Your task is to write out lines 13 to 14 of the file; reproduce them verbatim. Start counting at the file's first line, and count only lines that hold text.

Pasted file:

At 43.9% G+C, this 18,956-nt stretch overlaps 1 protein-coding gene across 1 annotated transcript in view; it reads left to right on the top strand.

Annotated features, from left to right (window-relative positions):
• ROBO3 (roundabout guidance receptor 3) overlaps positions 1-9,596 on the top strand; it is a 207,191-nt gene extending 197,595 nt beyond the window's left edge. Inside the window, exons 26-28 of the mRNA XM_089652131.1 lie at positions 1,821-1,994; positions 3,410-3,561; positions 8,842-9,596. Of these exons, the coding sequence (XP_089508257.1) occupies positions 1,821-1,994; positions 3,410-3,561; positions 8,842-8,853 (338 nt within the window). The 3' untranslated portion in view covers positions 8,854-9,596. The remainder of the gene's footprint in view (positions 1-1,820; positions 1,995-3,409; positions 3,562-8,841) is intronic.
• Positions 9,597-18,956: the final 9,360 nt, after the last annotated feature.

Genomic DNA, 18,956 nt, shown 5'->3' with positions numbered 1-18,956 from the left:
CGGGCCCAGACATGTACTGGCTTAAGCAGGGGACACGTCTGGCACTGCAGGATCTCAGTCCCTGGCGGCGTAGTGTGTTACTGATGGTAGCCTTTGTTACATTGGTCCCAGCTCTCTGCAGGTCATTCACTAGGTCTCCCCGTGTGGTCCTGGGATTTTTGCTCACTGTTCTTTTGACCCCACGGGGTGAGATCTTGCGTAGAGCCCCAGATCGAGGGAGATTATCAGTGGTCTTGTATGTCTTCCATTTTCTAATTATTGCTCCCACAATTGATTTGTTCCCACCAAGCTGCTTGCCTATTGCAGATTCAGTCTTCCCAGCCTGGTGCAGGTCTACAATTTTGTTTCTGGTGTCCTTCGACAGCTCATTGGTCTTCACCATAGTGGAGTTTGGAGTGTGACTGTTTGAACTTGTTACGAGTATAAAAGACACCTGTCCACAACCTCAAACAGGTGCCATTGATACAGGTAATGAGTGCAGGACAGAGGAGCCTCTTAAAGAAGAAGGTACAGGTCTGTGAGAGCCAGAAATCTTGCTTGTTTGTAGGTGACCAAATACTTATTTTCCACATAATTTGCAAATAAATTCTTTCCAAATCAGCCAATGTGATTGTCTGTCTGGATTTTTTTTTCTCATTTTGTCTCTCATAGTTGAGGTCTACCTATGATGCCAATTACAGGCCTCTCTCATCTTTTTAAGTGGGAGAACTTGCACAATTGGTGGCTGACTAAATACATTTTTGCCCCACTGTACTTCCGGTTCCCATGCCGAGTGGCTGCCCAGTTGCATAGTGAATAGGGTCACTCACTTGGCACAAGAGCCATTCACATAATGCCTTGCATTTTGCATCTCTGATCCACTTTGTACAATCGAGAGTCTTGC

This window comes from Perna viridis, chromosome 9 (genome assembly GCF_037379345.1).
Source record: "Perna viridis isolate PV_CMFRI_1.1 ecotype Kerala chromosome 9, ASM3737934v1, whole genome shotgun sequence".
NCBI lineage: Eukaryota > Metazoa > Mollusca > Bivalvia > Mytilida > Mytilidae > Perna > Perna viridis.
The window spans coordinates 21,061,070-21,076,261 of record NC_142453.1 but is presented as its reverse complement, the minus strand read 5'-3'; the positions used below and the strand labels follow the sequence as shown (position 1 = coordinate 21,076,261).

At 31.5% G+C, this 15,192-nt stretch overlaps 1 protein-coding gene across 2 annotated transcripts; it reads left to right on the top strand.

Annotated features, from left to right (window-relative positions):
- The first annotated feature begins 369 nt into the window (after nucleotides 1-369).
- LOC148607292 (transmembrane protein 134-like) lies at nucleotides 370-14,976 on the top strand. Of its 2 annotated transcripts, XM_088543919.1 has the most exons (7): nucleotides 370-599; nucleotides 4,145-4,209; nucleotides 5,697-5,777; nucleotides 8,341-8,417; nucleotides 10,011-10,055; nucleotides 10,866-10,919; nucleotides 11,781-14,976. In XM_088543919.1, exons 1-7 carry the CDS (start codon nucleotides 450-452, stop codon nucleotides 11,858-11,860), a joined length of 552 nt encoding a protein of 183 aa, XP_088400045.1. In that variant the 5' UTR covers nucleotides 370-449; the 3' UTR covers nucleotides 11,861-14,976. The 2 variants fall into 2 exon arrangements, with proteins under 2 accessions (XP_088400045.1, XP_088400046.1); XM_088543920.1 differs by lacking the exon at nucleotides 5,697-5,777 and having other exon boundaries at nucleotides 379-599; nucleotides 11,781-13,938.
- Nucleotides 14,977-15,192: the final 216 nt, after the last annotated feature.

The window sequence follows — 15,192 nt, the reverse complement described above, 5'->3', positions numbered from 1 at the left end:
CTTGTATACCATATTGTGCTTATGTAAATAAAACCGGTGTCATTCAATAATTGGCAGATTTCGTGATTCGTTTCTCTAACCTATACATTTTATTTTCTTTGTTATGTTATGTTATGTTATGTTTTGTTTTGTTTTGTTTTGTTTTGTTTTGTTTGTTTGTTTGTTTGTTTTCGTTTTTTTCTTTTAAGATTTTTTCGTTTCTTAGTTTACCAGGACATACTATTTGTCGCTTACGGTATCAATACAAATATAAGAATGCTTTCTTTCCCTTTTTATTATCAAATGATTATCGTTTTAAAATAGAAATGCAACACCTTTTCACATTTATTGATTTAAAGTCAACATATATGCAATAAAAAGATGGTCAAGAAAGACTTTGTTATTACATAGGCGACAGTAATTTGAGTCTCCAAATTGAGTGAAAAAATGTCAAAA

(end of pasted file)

- The first annotated feature begins 369 nt into the window (after nucleotides 1-369).
- LOC148607292 (transmembrane protein 134-like) lies at nucleotides 370-14,976 on the top strand. Of its 2 annotated transcripts, XM_088543919.1 has the most exons (7): nucleotides 370-599; nucleotides 4,145-4,209; nucleotides 5,697-5,777; nucleotides 8,341-8,417; nucleotides 10,011-10,055; nucleotides 10,866-10,919; nucleotides 11,781-14,976. In XM_088543919.1, exons 1-7 carry the CDS (start codon nucleotides 450-452, stop codon nucleotides 11,858-11,860), a joined length of 552 nt encoding a protein of 183 aa, XP_088400045.1. In that variant the 5' UTR covers nucleotides 370-449; the 3' UTR covers nucleotides 11,861-14,976. The 2 variants fall into 2 exon arrangements, with proteins under 2 accessions (XP_088400045.1, XP_088400046.1); XM_088543920.1 differs by lacking the exon at nucleotides 5,697-5,777 and having other exon boundaries at nucleotides 379-599; nucleotides 11,781-13,938.